Back in the spring of 2005 I met Brandon for the first time. If I’m being honest, I can’t say he made a huge impact on me that first meeting… he felt differently about me (wink, wink). I mean, we were in a staff meeting – I was in a relationship – I was not out looking for my future spouse, let’s just say that. Anyhow, the following fall, we spent a lot of time together and became fast friends. While some of his quirks drove me up the wall (and still do some days… the feeling is mutual, I’m sure), some things about him stood out to me in the best way. There was a night when we made a run to Kroger, for example. It was cold and rainy, dark, and I was in a hurry. When we got out to the parking lot, there was a couple with their hood popped open whose car wouldn’t start. He walked over to them and talked a bit, then came back to ask if I had jumper cables. I didn’t… I told him we couldn’t help. That’s when he started approaching random strangers asking for jumper cables and continued to do so until he found a pair (short pause to appreciate that Brandon HATES talking to strangers), then had me pull up so that he could jump their car and help them on their way. I was annoyed, to be honest – but his determination to help made an impact on me.
Fast forward to 2008ish when we were dating and living together – both out of college at this point. We were broke. Broke, broke, broke (channeling my inner Renee Zellweger from Jerry Maquire here). We had a weekly grocery budget under $50 – that included eating out, toiletries and all. Anyhow, we were enjoying a rare dollar menu meal at McDonald’s one day when a man came in asking people for money. Brandon bought him a meal. We’re never sure if people who do this really need money or are trying to scam people, so we were hesitant. When we saw this same man fishing half-smoked cigarettes out of the ashtray outside and putting them in his used Altoids tin, we knew this man really needed help. We went out the car and Brandon drove over to Walmart. He bought gloves and a hat, some hand warmers and a coffee mug, some ready-to-drink soups and a collection of toiletries and then a cinch sack to stuff them all into. We rushed back to find the guy making his way over to the gas station close to the McDonald’s and Brandon got out, handed him the bag, and gave the man a firm handshake. I’ll admit that I was kind of freaking out at Walmart as he was throwing things in the cart… remember, we had a $50 grocery budget and we needed to eat, too. Trust me, we never missed a meal.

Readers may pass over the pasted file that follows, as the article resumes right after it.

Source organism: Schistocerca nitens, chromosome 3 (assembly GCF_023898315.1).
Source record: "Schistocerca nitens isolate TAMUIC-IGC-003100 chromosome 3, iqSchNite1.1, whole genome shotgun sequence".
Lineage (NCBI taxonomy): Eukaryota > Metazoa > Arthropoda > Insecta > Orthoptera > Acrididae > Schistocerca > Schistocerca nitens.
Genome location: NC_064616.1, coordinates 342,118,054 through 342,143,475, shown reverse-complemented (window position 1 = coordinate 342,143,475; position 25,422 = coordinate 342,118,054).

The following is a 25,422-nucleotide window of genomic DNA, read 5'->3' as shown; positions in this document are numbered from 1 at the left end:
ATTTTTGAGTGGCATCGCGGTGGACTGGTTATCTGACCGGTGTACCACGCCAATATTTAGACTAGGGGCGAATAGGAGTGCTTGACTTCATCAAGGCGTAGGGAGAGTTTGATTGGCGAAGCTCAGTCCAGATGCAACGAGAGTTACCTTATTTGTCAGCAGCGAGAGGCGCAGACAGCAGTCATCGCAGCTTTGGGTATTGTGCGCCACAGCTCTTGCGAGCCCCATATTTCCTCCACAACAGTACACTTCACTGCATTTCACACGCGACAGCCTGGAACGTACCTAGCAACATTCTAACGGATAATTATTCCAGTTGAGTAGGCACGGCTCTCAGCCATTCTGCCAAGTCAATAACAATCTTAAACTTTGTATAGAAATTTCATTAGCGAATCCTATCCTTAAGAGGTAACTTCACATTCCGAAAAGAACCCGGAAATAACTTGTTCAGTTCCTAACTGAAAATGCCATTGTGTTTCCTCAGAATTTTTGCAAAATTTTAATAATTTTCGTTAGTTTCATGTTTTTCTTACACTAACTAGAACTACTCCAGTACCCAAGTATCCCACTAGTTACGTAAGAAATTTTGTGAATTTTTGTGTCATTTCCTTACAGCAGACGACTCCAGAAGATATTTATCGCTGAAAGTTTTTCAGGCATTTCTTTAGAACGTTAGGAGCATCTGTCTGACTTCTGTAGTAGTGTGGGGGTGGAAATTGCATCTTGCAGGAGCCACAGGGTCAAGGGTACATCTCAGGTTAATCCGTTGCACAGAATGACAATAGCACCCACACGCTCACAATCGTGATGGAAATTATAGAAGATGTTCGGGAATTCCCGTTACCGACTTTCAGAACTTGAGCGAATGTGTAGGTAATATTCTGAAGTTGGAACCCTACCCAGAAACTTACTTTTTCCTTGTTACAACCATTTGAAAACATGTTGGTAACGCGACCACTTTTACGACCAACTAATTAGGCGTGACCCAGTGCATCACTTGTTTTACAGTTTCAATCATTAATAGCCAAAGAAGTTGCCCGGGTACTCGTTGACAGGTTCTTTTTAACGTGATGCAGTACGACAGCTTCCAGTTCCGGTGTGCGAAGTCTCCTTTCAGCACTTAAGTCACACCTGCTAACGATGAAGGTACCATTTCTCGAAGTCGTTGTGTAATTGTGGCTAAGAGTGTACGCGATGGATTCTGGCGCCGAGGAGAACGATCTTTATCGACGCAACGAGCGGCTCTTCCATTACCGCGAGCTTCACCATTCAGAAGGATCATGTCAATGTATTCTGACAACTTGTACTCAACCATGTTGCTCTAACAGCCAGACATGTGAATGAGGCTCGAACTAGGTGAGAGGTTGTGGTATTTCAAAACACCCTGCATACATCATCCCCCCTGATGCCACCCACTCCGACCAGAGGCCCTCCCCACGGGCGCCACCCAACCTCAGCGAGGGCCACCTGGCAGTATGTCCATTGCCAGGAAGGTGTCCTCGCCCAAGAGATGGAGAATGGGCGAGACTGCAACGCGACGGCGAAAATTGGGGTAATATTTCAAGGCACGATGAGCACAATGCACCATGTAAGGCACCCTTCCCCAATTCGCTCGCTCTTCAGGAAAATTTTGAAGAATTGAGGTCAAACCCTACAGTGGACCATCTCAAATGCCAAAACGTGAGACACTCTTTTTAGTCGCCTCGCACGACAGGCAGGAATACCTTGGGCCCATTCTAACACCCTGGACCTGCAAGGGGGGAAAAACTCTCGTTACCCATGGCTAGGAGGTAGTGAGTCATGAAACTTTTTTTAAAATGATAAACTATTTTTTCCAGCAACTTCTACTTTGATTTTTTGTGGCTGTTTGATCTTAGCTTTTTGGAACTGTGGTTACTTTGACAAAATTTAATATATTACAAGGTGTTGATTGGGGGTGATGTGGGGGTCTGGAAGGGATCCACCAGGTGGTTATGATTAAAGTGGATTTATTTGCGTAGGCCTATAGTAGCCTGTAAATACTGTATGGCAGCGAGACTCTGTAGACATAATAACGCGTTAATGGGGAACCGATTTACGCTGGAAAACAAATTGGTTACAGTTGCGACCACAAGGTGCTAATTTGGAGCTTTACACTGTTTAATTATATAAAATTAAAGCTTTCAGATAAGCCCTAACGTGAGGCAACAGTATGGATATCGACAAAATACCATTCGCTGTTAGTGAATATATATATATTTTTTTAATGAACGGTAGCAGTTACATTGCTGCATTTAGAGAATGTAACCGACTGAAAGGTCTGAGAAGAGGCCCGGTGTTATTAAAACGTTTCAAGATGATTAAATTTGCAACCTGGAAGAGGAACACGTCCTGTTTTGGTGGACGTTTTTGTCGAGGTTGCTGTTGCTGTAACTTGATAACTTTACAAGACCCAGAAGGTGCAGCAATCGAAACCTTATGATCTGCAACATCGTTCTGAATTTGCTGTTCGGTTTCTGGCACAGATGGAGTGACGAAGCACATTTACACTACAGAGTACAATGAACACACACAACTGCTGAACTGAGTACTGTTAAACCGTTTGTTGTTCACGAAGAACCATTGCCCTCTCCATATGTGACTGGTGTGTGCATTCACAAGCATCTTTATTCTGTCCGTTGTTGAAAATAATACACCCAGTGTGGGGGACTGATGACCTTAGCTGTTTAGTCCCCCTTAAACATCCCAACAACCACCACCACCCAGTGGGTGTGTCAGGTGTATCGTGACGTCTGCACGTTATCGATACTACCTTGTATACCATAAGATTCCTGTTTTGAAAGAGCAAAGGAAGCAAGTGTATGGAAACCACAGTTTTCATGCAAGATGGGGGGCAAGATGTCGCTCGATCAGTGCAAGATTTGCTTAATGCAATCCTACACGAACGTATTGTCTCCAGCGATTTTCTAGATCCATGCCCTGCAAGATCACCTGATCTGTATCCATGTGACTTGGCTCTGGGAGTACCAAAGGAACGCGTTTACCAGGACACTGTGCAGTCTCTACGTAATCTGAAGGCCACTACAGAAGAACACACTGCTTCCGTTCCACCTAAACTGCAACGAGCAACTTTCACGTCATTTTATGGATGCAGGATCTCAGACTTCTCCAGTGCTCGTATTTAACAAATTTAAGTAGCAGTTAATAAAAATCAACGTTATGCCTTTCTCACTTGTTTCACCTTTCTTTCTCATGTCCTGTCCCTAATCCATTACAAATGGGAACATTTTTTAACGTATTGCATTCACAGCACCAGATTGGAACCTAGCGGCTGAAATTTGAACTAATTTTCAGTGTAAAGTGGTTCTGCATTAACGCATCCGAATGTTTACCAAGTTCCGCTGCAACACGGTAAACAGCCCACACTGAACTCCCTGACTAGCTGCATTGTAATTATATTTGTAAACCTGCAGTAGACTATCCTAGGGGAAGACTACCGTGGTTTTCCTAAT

As for me, I’d never really seen anything quite like this. I really hadn’t. These kinds of occurrences would become more and more frequent as the years went by. Sometimes, the people he’d help would walk around the building, hop into a car, and speed off… sometimes, that would break our hearts. Sometimes, though, we’d share a meal at a picnic area with a hitchhiker who had no family and was just passing through, thrilled to have some company to eat with (even if he wasn’t thrilled with the turkey and humus wraps we were serving up).
Four years ago, Brandon was working construction. He’d leave a job site in Troy and drive the hour and a half each night after a long shift of hard work so that he could stand over the bed of his little girl, shed some tears when I explained to him all that had happened that day, then crash his tired body onto the tiny blue couch next to me for the night. He’d get up long before dawn each morning to again trek an hour and a half back up I-75 to the job site and put in another long day of hard, manual labor. He did this six days a week for four months. Back and forth, back and forth… tirelessly making a trip so that he could spend just a few minutes at her bedside and a few minutes catching up with me before we’d crash for the night. It was during this time that he told me how he’d always wanted to go into medicine… how when he was younger he really wanted to be a pediatrician. And how he really thought he wanted to go back to school to be a nurse. As crazy as it sounded to me then, I knew it would be a good fit for him.
Another eight months or so would go by before Brandon would see his first clinical rotation. I remember him coming home almost in tears asking me if we could make a trip to Walmart to buy some sweatpants, tshirts, socks and underwear for an old man. He said that his patient was literally wearing clothes from the lost and found because he had no personal belongings… and this absolutely broke Brandon’s heart. I knew that day that my husband was exactly where he needed to be. And while, we can’t always just go buy clothes for patients or afford to buy them the things that they don’t have – we can always give them our love and attention – give them the dignity and compassion they deserve. In this, Brandon has taught me so much!